The secret to successfully fishing an insect hatch often boils down to simply fishing an emerger pattern as opposed to a typical dry-fly imitation of an insect with fully formed wings. You’ll often get splashy refusals to your standard dry flies. It may seem like you are not imitating the right insect, but often it’s just that you have not chosen the right stage of the insect. It’s natural—you see flies in the air and fluttering on the surface and you see trout rising. But by watching carefully you’ll see fish rising to seemingly invisible objects, because from 30 feet away it’s nearly impossible to see emergers in the surface film.
Why trout prefer the emerger stage is simple when you realize how they select their food. It has to be something familiar, something they recognize as food and have developed a search image for. Studies of trout in controlled laboratory conditions have shown that trout prefer the largest prey they recognize as food. But behavioral studies of trout in laboratories cannot even come close to the number of variables in a real trout stream, and those studies were performed on food dropped into the water, not emerging below the surface. Plus, the studies were performed with only a few food items that could be easily obtained, like mealworms and caterpillars. A trout in a natural trout stream might have a half-dozen possible prey items to choose from.
My theory, one that seems to hold up based on my observation of feeding trout for many decades, is that trout choose their prey based on how easy it is to capture. A common conundrum is when trout ignore large, meaty mayflies like the size 8 Eastern Green Drake and instead concentrate on the much smaller size 16 Sulphur mayflies that hatch at the same time. The common reasoning is that there are more of the smaller mayflies so the trout recognize them easier. But while Green Drakes bolt from the surface quickly, Sulphurs struggle with their shucks for yards on the surface before taking off. The smaller flies are more vulnerable, and trout realize the likelihood of them flying away is not as great.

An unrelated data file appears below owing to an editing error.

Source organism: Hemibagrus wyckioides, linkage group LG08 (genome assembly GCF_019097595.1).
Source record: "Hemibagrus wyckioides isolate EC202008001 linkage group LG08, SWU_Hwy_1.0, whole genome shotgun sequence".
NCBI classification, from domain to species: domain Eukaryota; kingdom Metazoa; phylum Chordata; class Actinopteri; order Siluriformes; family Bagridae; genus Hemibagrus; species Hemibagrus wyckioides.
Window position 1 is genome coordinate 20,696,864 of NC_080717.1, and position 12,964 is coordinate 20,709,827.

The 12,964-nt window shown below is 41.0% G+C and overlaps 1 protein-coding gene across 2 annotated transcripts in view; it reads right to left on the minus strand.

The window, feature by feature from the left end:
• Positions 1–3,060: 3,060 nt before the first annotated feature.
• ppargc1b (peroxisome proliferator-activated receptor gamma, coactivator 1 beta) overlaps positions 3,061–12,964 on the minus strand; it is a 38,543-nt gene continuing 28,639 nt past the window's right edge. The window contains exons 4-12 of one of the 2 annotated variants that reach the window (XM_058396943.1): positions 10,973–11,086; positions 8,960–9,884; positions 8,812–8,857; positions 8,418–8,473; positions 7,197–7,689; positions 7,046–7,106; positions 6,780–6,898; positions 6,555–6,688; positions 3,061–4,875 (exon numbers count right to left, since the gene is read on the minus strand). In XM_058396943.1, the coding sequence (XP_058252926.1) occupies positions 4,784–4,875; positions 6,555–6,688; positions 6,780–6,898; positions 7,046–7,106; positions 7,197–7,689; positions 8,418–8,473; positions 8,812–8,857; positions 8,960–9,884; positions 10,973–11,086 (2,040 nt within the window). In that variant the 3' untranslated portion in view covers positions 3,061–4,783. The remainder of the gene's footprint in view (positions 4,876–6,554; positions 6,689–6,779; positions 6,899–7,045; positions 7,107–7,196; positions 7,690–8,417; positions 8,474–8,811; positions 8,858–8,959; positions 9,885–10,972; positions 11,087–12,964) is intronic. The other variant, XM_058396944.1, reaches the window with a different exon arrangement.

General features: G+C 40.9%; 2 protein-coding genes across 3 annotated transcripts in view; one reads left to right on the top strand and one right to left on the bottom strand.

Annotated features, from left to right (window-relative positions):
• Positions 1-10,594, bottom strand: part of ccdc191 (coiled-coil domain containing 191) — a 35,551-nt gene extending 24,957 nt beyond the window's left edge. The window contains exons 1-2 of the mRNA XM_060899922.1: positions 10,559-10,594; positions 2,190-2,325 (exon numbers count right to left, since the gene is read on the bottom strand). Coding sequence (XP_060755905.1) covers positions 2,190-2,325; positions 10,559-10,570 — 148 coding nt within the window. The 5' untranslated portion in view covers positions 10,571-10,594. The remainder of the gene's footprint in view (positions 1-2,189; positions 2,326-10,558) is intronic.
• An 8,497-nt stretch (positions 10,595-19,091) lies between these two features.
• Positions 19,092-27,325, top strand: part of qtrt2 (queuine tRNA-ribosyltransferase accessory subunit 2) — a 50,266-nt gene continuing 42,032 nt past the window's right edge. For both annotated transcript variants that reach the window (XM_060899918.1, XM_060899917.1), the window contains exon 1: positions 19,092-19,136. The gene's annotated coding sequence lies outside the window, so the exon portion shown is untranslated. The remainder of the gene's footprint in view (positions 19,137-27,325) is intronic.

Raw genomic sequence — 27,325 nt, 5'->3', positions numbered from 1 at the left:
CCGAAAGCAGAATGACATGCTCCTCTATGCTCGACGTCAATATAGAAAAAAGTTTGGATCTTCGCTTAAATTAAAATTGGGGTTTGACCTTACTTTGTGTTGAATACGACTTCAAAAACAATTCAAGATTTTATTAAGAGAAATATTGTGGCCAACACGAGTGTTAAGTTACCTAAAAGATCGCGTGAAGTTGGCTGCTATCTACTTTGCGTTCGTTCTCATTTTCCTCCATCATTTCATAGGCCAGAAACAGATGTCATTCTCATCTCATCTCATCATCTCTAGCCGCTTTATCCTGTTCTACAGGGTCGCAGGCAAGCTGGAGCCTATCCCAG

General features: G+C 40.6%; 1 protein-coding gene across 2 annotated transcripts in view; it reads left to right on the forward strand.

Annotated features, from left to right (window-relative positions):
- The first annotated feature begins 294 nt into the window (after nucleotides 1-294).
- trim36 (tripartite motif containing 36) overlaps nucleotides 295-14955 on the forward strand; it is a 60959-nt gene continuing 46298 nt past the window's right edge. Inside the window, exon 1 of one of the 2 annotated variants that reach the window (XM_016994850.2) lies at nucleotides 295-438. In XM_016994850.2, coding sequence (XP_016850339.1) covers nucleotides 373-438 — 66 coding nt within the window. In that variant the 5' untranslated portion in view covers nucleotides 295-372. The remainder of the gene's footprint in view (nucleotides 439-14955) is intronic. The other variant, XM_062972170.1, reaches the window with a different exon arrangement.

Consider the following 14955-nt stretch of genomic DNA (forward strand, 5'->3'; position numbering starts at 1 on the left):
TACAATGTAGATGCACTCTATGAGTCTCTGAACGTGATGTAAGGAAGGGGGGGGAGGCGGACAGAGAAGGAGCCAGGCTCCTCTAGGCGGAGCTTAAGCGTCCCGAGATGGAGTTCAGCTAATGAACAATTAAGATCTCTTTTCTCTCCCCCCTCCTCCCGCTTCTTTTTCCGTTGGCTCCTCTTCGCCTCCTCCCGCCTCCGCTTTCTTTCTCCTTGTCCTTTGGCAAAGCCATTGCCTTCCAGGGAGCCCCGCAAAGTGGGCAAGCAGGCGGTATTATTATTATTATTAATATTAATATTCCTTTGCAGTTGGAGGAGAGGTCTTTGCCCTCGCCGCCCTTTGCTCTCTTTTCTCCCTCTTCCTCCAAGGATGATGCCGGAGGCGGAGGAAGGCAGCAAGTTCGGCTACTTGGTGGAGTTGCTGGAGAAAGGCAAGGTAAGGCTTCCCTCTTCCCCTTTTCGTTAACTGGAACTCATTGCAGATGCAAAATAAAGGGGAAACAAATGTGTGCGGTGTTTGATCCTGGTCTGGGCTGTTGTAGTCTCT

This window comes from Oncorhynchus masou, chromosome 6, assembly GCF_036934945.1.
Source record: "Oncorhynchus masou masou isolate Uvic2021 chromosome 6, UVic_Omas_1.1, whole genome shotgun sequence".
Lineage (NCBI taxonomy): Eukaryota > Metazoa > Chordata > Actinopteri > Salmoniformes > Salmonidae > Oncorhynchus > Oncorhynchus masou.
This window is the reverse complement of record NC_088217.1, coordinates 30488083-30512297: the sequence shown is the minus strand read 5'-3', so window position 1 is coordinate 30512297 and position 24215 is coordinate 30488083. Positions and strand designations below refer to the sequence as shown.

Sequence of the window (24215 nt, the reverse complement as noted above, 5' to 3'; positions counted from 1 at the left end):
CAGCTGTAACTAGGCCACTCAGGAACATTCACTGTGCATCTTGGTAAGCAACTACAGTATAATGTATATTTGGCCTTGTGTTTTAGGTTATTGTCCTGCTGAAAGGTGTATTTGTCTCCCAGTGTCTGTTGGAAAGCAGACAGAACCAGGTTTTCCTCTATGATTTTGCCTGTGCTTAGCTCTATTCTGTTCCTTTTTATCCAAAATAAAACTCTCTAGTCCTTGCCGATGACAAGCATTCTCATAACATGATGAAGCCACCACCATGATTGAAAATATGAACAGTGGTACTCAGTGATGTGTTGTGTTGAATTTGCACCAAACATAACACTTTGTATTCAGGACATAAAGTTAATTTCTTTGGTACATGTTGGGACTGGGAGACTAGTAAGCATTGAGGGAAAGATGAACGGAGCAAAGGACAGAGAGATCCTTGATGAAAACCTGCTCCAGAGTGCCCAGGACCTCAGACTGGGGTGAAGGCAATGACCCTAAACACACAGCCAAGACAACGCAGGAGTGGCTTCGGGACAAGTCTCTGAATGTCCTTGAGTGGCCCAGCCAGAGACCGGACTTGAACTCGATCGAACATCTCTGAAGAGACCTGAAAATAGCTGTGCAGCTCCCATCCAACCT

I saw a graphic example of this one day on the Henry’s Fork in Idaho. The weather had been bright and sunny and few fish were rising. Bob Gotshall and I decided to walk the river until we found some rising fish. We started at the Ranch Buildings area and walked up to Stock Bridge without seeing a single rise. We poked around in the big pool above the bridge, but didn’t see any fish feeding until a thunderstorm rolled in across the Tetons and the weather suddenly changed from Mozart to Shostakovich. Under the brooding skies, both Green Drake and Brown Drake mayflies suddenly began hatching and soon covered the surface. I watched a half-dozen fish feeding and noticed they crushed the Green Drakes but ignored the Brown Drakes. Both are large mayflies, but the Green Drake is a bit smaller so you would think the fish would have preferred the larger Brown Drakes. Both were on the water in about equal quantities. But when I got my face down to the water and watched a few mayflies emerge, I noticed that the Brown Drakes quickly shed their shucks while the Green Drakes had a lot harder time shaking loose, and the brown nymph shuck often clung to the emerging flies, preventing them from escaping the water. The trout knew this and were concentrating on the easier prey.
Another reason I suspect emergers are favored by trout is that they can see them from farther away. When a mayfly or caddis fly is fully emerged, it rides lightly on the water on its tiptoes and makes a faint impression in the surface film. But an emerger hanging just below the film is backed up against the mirror that surrounds a trout’s window and shows up starkly against that glowing mirror. In fact, I’ve seen instances where my imitation gets taken more readily than the naturals during a hatch, and I think it’s because even our highest-riding dry flies penetrate the surface film more than the real thing and are thus noticed more quickly.